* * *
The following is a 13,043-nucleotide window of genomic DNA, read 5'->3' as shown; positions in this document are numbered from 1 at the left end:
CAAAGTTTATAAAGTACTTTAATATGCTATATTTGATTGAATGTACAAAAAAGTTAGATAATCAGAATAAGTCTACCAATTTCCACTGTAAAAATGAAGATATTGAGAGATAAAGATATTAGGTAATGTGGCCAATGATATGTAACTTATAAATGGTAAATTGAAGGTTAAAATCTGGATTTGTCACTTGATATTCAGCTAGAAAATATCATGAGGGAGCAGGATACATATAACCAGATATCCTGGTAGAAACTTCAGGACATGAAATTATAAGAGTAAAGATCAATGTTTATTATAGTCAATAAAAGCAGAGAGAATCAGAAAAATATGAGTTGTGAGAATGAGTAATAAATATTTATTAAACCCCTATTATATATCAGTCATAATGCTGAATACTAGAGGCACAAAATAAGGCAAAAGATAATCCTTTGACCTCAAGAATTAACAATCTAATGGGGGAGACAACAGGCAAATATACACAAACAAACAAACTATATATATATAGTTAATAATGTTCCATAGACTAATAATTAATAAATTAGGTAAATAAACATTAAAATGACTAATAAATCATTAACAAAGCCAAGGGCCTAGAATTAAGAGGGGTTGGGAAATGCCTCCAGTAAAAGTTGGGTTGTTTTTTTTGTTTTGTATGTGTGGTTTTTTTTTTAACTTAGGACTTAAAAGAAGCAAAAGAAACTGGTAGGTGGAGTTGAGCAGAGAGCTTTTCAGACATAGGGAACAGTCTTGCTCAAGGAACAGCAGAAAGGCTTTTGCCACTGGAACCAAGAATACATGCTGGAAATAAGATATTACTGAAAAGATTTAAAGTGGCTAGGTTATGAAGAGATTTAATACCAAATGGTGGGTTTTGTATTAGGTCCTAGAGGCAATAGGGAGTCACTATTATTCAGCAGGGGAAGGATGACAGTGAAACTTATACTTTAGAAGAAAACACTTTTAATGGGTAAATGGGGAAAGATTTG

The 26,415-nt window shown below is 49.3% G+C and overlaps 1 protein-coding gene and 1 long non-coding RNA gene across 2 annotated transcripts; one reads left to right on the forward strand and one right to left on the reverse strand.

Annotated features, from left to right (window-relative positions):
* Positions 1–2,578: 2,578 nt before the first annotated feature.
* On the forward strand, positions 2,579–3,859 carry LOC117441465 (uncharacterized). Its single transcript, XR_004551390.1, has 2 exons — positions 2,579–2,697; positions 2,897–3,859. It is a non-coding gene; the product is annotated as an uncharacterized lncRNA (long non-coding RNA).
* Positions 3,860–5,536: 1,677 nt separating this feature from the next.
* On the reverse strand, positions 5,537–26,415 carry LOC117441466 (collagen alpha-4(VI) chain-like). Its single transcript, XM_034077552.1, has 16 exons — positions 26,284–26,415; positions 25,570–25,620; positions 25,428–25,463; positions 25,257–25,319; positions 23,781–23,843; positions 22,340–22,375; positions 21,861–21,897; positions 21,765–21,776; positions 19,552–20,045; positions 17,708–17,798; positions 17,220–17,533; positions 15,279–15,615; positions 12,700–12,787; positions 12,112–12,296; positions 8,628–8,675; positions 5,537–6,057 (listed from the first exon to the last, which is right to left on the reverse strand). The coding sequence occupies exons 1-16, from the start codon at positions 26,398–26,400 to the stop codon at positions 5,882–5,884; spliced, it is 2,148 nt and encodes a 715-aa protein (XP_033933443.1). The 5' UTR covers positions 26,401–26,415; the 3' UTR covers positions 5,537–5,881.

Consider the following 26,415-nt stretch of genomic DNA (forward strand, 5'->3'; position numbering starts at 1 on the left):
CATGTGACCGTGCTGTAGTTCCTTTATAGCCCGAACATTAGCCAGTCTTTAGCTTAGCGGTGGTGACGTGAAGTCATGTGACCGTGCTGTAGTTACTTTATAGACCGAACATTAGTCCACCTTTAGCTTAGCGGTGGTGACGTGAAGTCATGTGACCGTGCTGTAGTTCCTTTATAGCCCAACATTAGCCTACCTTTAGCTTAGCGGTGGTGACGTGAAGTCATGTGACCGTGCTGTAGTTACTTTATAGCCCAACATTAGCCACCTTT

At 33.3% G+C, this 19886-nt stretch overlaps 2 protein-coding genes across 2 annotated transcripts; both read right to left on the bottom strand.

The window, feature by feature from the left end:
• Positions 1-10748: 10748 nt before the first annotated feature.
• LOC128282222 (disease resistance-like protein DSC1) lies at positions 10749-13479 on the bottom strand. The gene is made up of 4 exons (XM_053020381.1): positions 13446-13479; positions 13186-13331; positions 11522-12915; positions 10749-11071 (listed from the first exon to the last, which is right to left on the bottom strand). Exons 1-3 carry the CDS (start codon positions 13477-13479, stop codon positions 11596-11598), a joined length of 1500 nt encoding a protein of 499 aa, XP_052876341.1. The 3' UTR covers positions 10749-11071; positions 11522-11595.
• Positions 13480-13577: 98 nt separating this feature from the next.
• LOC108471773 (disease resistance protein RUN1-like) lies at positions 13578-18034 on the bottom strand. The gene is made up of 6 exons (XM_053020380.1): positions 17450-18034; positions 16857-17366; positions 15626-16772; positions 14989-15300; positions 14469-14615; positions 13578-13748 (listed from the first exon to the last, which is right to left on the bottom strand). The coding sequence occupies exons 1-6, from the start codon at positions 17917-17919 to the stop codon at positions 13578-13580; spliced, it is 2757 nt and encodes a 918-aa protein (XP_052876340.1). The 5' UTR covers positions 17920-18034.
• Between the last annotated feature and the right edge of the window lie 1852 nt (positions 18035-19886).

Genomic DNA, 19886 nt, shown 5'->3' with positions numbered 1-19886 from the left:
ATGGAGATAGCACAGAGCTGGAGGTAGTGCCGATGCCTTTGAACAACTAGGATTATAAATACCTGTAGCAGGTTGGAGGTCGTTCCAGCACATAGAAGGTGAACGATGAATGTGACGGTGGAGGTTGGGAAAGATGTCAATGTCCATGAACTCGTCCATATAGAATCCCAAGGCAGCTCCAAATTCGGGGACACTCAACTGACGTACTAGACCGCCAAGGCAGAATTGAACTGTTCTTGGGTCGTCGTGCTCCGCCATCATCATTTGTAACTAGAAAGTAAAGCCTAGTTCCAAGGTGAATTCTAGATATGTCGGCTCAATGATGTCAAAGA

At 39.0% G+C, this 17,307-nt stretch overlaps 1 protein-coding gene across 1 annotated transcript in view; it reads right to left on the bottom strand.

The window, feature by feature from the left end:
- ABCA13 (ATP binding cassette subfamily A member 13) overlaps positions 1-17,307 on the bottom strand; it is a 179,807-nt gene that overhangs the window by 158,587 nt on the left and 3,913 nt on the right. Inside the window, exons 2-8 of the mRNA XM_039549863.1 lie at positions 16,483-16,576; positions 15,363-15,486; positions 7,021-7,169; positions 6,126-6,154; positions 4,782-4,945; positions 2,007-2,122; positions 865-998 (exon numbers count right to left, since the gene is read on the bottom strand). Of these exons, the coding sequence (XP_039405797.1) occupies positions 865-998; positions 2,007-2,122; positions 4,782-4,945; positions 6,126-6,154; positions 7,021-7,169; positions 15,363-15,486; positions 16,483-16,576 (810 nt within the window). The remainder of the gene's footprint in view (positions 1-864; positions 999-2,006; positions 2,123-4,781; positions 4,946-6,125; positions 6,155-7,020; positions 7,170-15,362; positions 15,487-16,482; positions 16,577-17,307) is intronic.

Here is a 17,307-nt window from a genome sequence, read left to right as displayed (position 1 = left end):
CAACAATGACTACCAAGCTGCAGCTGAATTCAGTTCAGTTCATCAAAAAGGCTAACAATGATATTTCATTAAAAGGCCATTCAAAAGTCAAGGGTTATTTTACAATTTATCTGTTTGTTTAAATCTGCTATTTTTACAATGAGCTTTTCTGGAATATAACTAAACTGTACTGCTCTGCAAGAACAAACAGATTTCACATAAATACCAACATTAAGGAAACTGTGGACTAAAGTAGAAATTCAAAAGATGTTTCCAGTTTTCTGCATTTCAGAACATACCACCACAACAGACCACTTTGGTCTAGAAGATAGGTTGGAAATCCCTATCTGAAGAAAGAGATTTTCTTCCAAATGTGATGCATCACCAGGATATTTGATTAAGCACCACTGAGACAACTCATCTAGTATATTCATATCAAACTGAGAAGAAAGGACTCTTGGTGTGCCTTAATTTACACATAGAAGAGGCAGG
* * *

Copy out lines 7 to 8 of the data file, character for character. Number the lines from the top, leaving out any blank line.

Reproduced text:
* Positions 3,860–5,536: 1,677 nt separating this feature from the next.
* On the reverse strand, positions 5,537–26,415 carry LOC117441466 (collagen alpha-4(VI) chain-like). Its single transcript, XM_034077552.1, has 16 exons — positions 26,284–26,415; positions 25,570–25,620; positions 25,428–25,463; positions 25,257–25,319; positions 23,781–23,843; positions 22,340–22,375; positions 21,861–21,897; positions 21,765–21,776; positions 19,552–20,045; positions 17,708–17,798; positions 17,220–17,533; positions 15,279–15,615; positions 12,700–12,787; positions 12,112–12,296; positions 8,628–8,675; positions 5,537–6,057 (listed from the first exon to the last, which is right to left on the reverse strand). The coding sequence occupies exons 1-16, from the start codon at positions 26,398–26,400 to the stop codon at positions 5,882–5,884; spliced, it is 2,148 nt and encodes a 715-aa protein (XP_033933443.1). The 5' UTR covers positions 26,401–26,415; the 3' UTR covers positions 5,537–5,881.